That dogged advocacy earned Stevick the 2011 Good Egg award, a city honor that recognizes a community member whose efforts have helped preserve and contribute to the promotion of the city and its history.

His artistic talents and love for history often come together, said Petaluma historian Katherine Reinhart.

“His unwavering commitment to assuring that Petaluma’s historic character is preserved is impressive,” said Reinhart. “His advocating for historic preservation is not always a bed of roses, and where others have become discouraged, Christopher has pressed on.”

The recommended trestle option includes removing as much as 85 percent of some components of the original woodwork and replacing them with new wood, steel or steel “sleeves” to protect and shore up the pilings deteriorated at the water line.

Stevick challenges many of the engineers’ conclusions, maintaining that only a small portion of the wood is deteriorated beyond repair.

“I hate to see something that is so usable and important to downtown be destroyed,” he said. “Replacing it ruins its historical significance.”

A $475,000 Coastal Conservancy grant Stevick helped secure in 2010 brought new life to efforts to restore the romantic piece of Petaluma’s heritage, but that money has been spent on the analysis, engineering and construction design.

The finished plan sits in a file cabinet at City Hall, waiting for funding. City officials say they’re not actively pursuing grants but keep an eye open for potential sources.

The trestle is actually owned by the Sonoma-Marin Area Rail Transit district, but the agency has let Petaluma take the lead in determining the trestle’s future while it concentrates on building a passenger rail system through Sonoma and Marin counties.

“When the city is against it, that’s pretty powerful,” Stevick said. “I’m bordering on cynical.”

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Stevick was born in Palo Alto and grew up in Menlo Park before enlisting in the Army and heading off to the Vietnam War working in the signal corps.

He returned to Northern California and earned an art history degree from Humboldt State before he and his wife, Elaine, settled in Petaluma in 1978, declaring it was love at first sight with the quiet town.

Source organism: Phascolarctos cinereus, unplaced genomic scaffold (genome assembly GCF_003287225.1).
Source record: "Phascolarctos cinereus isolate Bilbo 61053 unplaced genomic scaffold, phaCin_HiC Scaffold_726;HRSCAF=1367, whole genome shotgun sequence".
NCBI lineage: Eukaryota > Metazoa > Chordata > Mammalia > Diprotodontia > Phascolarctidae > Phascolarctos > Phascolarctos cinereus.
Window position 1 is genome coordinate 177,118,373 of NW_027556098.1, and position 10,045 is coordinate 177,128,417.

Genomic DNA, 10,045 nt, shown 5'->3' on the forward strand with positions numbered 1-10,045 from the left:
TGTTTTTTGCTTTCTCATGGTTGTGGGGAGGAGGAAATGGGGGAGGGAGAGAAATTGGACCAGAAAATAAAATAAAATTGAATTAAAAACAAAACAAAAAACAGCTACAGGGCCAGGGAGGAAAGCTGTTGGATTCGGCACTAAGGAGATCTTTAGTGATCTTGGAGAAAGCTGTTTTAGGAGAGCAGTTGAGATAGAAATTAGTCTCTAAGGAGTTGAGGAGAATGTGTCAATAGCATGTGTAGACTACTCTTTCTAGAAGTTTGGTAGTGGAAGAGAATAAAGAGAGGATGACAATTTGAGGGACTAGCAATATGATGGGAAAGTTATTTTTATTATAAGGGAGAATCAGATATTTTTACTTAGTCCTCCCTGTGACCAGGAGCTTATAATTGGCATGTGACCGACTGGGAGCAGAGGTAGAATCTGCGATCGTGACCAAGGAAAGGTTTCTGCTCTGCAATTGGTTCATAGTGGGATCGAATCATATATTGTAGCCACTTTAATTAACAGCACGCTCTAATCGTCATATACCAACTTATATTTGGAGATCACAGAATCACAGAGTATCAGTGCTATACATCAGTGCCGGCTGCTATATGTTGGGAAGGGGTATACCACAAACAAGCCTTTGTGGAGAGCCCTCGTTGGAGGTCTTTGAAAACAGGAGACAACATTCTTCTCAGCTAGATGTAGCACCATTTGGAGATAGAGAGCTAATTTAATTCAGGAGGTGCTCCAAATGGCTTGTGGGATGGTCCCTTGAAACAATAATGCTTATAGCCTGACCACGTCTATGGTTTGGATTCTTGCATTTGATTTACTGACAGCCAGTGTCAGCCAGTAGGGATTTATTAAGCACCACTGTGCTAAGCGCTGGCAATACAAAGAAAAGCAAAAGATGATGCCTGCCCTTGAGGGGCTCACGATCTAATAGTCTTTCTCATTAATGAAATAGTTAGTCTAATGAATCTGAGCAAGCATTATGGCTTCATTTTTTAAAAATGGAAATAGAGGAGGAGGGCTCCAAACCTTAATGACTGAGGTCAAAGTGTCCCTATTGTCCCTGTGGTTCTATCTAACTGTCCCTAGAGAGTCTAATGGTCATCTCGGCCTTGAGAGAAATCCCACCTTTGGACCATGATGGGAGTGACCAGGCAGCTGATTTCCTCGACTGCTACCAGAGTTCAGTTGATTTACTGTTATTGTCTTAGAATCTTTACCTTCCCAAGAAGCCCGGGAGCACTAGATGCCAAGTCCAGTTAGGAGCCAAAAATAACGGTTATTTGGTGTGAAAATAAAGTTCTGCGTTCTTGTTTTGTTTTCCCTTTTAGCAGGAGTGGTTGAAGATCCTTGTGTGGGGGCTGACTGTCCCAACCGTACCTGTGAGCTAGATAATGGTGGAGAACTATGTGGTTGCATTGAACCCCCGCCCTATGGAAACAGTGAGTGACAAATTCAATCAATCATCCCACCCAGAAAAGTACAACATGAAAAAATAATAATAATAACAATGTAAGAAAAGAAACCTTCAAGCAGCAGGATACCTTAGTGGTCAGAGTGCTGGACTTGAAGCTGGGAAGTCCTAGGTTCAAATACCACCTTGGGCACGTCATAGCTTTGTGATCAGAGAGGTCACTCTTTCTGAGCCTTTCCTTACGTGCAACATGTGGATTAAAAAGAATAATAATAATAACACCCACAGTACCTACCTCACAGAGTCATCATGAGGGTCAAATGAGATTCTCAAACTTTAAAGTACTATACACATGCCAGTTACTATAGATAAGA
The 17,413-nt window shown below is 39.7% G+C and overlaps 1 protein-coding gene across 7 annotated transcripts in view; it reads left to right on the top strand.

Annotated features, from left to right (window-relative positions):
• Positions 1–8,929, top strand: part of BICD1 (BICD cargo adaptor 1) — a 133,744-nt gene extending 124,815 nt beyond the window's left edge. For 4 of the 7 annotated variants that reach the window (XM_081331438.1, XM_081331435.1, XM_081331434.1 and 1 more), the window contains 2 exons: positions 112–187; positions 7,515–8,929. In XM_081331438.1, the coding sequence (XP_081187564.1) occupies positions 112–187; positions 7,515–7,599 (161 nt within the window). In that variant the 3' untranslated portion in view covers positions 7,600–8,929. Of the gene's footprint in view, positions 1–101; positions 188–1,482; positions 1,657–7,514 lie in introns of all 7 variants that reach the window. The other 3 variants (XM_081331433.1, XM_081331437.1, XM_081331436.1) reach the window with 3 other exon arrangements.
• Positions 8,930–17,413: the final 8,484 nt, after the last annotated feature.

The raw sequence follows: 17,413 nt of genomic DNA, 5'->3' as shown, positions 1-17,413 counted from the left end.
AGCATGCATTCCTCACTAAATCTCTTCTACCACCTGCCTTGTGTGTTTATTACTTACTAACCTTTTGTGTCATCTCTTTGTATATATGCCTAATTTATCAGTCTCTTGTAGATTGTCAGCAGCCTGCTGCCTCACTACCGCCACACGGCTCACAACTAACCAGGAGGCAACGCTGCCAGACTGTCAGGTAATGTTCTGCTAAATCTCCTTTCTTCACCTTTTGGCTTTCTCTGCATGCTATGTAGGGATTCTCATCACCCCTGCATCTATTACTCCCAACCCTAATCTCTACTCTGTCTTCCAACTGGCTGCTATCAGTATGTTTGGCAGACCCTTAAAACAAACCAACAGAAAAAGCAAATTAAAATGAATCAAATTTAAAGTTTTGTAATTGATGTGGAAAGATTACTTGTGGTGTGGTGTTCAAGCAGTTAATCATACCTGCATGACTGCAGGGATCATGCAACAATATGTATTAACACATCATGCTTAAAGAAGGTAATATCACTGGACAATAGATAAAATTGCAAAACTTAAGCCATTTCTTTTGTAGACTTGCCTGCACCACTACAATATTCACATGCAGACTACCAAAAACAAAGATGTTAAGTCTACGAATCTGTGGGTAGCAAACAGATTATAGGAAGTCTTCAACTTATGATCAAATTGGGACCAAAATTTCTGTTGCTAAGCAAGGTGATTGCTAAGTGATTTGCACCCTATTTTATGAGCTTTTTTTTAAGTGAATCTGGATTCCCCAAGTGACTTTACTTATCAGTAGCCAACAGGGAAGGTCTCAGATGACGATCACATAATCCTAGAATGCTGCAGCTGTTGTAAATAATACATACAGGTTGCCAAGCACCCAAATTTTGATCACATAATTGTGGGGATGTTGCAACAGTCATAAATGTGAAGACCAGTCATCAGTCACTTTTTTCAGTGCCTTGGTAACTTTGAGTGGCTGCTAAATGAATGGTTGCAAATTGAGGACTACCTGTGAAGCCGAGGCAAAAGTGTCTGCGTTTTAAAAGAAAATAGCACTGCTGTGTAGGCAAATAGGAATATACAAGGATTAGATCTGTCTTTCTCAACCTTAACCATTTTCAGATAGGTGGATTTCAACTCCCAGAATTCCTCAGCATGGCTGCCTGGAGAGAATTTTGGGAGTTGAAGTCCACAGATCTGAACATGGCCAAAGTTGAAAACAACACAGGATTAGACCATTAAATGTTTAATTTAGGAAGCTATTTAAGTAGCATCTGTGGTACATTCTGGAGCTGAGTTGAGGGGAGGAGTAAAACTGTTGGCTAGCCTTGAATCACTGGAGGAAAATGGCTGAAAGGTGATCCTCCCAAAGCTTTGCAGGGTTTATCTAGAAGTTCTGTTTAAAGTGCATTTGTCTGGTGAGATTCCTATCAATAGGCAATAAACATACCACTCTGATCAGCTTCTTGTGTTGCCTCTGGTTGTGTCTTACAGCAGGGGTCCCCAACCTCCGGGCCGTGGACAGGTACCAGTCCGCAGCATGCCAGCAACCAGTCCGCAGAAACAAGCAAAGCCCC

“It couldn’t roll up its sidewalks, because there were no sidewalks to roll up,” he jests. “There were three restaurants in town.”

The couple have two adult children.

He served for 14 years on the Heritage Homes board of directors, including three terms as president. He helped restore several historic Petaluma buildings downtown.

“I fix things so you can’t tell I was there. When I do that, I win,” he said.

Stevick was always interested in old things and fixing them: “History! Oh god, that just sent shivers down my spine,” he said.

He designed Petaluma’s Sesquicentennial logo, including the trestle in it. His ingenuity also won a river race with a handmade solar powered kayak.

Stevick shares Williams’ love of trains, trolleys and the often-detailed work that went into them, evidenced by the four Northwest Pacific rail cars in the trolley museum lot that are awaiting restoration.

Once, while on one of the cars, he looked around at the woodwork and realized, “I was riding in this fantastic chariot of American craftsmanship.”

He has made such a pest of himself about the issue at the Heritage Homes board meetings that the group commissioned a study on the trestle and trolley’s cultural and historic significance to Petaluma.

Williams, who at public events wears his conductor’s uniform and carries a ticket punch, shares his friend’s love of trains and transportation.

“A lot of us have that sickness,” he said. “In my case and perhaps with him too, it started very early. When we drove around as a little kid, I always enjoyed looking at old wagons and other things.

“Christopher took it to heart.”

You can reach Lori A. Carter at 762-7297 or lori.carter@pressdemocrat.com. On Twitter @loriacarter.

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Editor’s note: This story has been altered to reflect the following correction:

The Petaluma Trolley Living History Railway Museum is working to restore trolley service in Petaluma and maintains a museum in the Di Carli trolley barn on Baylis Street. The Northwestern Pacific Railroad Historical Society shares the barn to store the four historic rail cars its members are working to restore. Christopher Stevick and Lauren Williams belong to both groups. A story in the Nov. 30 Sunday Living section contained incorrect information.